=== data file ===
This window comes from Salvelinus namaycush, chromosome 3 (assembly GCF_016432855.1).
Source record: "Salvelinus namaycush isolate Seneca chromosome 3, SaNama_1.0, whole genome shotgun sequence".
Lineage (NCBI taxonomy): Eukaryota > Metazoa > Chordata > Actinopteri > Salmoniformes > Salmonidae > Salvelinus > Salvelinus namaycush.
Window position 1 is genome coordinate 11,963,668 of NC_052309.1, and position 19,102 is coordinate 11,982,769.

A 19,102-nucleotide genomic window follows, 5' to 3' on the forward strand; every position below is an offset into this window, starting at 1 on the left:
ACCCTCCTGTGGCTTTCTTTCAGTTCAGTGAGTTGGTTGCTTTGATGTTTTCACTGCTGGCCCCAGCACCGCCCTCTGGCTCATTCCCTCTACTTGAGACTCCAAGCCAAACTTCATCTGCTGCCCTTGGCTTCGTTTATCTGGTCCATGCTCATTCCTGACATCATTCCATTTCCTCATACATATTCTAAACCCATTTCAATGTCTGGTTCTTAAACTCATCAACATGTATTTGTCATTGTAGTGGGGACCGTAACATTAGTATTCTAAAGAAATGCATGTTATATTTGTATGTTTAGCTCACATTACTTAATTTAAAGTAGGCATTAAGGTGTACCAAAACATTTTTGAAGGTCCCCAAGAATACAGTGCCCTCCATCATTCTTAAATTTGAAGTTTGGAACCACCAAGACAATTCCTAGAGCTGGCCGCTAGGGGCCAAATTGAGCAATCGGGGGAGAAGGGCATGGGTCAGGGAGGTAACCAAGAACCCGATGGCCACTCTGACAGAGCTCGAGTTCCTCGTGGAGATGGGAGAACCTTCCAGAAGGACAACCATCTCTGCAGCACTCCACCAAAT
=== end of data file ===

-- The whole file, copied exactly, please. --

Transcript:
This window comes from Salvelinus namaycush, chromosome 3 (assembly GCF_016432855.1).
Source record: "Salvelinus namaycush isolate Seneca chromosome 3, SaNama_1.0, whole genome shotgun sequence".
Lineage (NCBI taxonomy): Eukaryota > Metazoa > Chordata > Actinopteri > Salmoniformes > Salmonidae > Salvelinus > Salvelinus namaycush.
Window position 1 is genome coordinate 11,963,668 of NC_052309.1, and position 19,102 is coordinate 11,982,769.

A 19,102-nucleotide genomic window follows, 5' to 3' on the forward strand; every position below is an offset into this window, starting at 1 on the left:
ACCCTCCTGTGGCTTTCTTTCAGTTCAGTGAGTTGGTTGCTTTGATGTTTTCACTGCTGGCCCCAGCACCGCCCTCTGGCTCATTCCCTCTACTTGAGACTCCAAGCCAAACTTCATCTGCTGCCCTTGGCTTCGTTTATCTGGTCCATGCTCATTCCTGACATCATTCCATTTCCTCATACATATTCTAAACCCATTTCAATGTCTGGTTCTTAAACTCATCAACATGTATTTGTCATTGTAGTGGGGACCGTAACATTAGTATTCTAAAGAAATGCATGTTATATTTGTATGTTTAGCTCACATTACTTAATTTAAAGTAGGCATTAAGGTGTACCAAAACATTTTTGAAGGTCCCCAAGAATACAGTGCCCTCCATCATTCTTAAATTTGAAGTTTGGAACCACCAAGACAATTCCTAGAGCTGGCCGCTAGGGGCCAAATTGAGCAATCGGGGGAGAAGGGCATGGGTCAGGGAGGTAACCAAGAACCCGATGGCCACTCTGACAGAGCTCGAGTTCCTCGTGGAGATGGGAGAACCTTCCAGAAGGACAACCATCTCTGCAGCACTCCACCAAAT